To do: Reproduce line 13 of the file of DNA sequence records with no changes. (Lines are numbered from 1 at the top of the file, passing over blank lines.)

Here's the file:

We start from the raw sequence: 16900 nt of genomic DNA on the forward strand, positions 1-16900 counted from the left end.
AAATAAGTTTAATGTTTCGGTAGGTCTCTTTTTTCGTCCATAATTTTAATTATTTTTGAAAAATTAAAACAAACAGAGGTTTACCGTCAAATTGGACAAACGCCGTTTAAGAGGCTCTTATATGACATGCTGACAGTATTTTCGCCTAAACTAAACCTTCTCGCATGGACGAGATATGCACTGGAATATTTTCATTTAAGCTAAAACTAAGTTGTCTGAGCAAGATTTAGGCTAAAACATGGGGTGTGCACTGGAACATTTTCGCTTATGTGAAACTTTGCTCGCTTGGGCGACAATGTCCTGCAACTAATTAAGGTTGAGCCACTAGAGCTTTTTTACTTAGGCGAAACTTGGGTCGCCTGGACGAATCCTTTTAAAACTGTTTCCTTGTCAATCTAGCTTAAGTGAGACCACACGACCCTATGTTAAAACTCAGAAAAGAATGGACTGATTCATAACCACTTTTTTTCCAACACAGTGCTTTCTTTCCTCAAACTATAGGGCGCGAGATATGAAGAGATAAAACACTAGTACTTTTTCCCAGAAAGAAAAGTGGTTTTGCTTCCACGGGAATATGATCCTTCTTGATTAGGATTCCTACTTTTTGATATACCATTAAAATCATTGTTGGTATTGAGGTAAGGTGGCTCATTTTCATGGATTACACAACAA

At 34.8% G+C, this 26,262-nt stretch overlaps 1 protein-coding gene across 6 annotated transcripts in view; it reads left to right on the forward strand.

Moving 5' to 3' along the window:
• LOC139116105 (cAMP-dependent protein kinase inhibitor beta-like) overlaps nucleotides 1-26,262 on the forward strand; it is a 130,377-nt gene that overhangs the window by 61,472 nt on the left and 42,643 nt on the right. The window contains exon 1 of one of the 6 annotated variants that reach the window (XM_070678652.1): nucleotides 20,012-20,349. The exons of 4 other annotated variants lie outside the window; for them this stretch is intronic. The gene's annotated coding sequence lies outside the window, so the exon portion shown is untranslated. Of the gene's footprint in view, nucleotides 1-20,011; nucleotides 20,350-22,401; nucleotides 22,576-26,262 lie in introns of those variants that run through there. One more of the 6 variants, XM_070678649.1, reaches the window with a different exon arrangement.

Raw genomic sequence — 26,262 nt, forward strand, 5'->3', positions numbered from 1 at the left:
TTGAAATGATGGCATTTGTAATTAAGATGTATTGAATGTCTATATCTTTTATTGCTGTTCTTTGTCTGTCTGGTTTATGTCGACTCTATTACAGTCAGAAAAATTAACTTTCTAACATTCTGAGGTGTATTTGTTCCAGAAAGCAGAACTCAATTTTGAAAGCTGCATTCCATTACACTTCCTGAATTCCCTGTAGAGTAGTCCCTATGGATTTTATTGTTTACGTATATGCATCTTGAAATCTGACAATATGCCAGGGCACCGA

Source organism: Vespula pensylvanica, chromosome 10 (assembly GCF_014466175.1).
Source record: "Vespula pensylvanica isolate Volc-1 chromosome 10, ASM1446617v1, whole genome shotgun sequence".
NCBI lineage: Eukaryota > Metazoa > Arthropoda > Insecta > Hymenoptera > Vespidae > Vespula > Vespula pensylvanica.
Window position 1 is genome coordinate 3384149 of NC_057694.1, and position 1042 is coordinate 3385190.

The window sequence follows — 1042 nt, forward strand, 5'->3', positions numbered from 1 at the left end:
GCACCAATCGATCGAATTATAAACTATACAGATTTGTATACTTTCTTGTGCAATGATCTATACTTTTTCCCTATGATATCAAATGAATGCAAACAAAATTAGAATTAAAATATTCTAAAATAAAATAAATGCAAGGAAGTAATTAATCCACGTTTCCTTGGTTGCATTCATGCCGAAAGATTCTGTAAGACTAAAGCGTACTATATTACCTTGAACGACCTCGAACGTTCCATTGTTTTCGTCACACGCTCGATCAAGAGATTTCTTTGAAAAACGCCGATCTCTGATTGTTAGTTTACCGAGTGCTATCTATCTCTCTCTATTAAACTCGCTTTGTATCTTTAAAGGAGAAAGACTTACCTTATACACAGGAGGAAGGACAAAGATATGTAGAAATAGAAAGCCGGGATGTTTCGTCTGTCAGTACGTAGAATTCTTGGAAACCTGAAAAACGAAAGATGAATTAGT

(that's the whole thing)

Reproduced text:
GCACCAATCGATCGAATTATAAACTATACAGATTTGTATACTTTCTTGTGCAATGATCTATACTTTTTCCCTATGATATCAAATGAATGCAAACAAAATTAGAATTAAAATATTCTAAAATAAAATAAATGCAAGGAAGTAATTAATCCACGTTTCCTTGGTTGCATTCATGCCGAAAGATTCTGTAAGACTAAAGCGTACTATATTACCTTGAACGACCTCGAACGTTCCATTGTTTTCGTCACACGCTCGATCAAGAGATTTCTTTGAAAAACGCCGATCTCTGATTGTTAGTTTACCGAGTGCTATCTATCTCTCTCTATTAAACTCGCTTTGTATCTTTAAAGGAGAAAGACTTACCTTATACACAGGAGGAAGGACAAAGATATGTAGAAATAGAAAGCCGGGATGTTTCGTCTGTCAGTACGTAGAATTCTTGGAAACCTGAAAAACGAAAGATGAATTAGT